Perry Wilson used to ride a bicycle through the streets of Calgary with a cellphone in his pocket and an eight ball of crack cocaine wrapped in plastic inside his cheek.

Homeless reunion

Perry Wilson reunited with his sister and brother recently after 20 years apart. (Neil Herland/CBC)

"I used to sell it," said Wilson. "Dial-a-dope."

He was a drug dealer on wheels and if the cops came he simply had to swallow the evidence away. 

Today the 50-year-old carries a guitar and the hopes of a recovering addict. 

I met Wilson three weeks ago at the Calgary Public Library.

He was performing on stage at This Is Our City festival, a unique event that gives homeless people a chance to make music and art.

I pulled out a CBC radio microphone and interviewed him for 10 minutes.

'When I decided to give up my crack addiction, I just woke up one day and said, 'You know, I think I can have a better life without it,'" Wilson told CBC Radio listeners.

Life-changing experience

The story of a recovering crack addict touched many listeners, but the story hit home for one man in Red Deer.

David Wilson happened to be in his car when the voice on the radio stopped him cold. It was the voice of his estranged younger brother Perry. The two men had not spoken in 20 years.

That morning David wrote an email to CBC Calgary saying he thought it might be his long lost brother.

When I read that message on my cellphone, I knew I had to help. 

This is a tale of a family torn apart and how it came together over Easter. It's a lesson in the power of forgiveness and the bonds of two brothers.

"I contacted you guys at the CBC and the miracle happened," said David.

On Good Friday, in a park along the Bow River, the two brothers came together and forgave each other for a feud that had driven them apart for two decades.

'It's been way too long'

The family won't say what caused the argument, but they are now ready to move forward.

As Perry approached his brother David, the first thing he exclaimed was, "You're not as grey as I am."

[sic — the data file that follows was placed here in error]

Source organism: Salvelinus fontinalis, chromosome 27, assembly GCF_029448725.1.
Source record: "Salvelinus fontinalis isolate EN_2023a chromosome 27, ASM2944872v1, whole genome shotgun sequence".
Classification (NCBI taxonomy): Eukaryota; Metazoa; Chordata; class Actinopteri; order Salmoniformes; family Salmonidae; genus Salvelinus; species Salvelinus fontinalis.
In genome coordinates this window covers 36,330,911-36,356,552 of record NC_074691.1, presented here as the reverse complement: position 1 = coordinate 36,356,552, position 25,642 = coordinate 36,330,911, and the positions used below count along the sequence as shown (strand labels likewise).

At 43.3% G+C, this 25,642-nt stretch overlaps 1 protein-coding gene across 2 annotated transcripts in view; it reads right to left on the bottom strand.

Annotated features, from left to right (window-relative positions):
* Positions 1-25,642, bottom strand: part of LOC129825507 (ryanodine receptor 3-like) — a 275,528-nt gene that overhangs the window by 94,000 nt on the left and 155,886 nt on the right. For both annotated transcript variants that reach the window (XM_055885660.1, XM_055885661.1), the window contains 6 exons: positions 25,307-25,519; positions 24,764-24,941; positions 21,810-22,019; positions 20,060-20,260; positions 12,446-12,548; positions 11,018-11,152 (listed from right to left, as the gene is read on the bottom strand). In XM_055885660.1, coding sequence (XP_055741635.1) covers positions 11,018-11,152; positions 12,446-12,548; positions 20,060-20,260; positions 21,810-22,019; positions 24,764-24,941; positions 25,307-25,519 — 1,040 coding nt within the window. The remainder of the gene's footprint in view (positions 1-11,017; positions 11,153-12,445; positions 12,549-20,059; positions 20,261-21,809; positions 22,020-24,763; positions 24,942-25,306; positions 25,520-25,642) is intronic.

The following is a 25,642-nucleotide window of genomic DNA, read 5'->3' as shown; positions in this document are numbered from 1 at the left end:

A lifetime addiction had taken a toll on Perry's appearance.

"The crack addict part didn't surprise me, but it did sadden me," said David.

But the brothers embraced and joined with their sister Donna, who drove 12 hours from B.C., in a family hug.

"It's been way too long and we were so close as kids. It's been way too long. Too many years," said Donna Gonyea.

David wore sunglasses but you could still hear the emotion in his burly voice. 

'I want him part of my life again'

"He was my little brother. He's still my little brother, and I want him part of my life again," he said.

His brother Perry smiled and said, "The future starts today."

That afternoon the three siblings explored Edworthy Park in Calgary where they had spent their childhood.

"I have a pretty good vocabulary but I'm limited today for words. The emotions are very close to the surface," Perry confessed.

They walked arm in arm, as if their familial bond had never been broken. Then they drove to the homeless shelter where Perry lives.

The Calgary Drop-in and Rehab Centre is a place most residents of Canada's oil capital have never visited. Just five minutes from the skyscrapers of downtown Calgary, the homeless shelter is surrounded by metal bars and locked gates.

To enter you have to put your hand on a fingerprint scanner. The shelter staff say it keeps violent thieves away.

Family concert held

Many shelter clients have a heartbreaking story and many of the employees and volunteers are also seeking a new chapter in their life: a heart surgeon from Russia who can't practice in this country; a former Merrill Lynch man who gave up a fancy salary and the bottle; and a dejected UN economist who tried to save lives in Africa until one day he decided to save lives back home in Canada. 

The Drop-in Centre is often a place of despair, where men and women come when they have nowhere else to go.

But on this day it became a place where one family came together in the spirit of love.

For the first time in decades, Perry performed a concert for his family. 

The audience included alcoholics, addicts, dealers, counsellors and other homeless people — but sitting proudly in the front row was David and Donna. 

"Life just hasn't been complete without him. Cause he's our baby brother. And I'm glad he's back in our lives," said Donna.

"I only have one brother. I'll only ever have one brother," adds David. "There's lots of acquaintances and friends that I've had over the years. But he's Perry, he's my brother."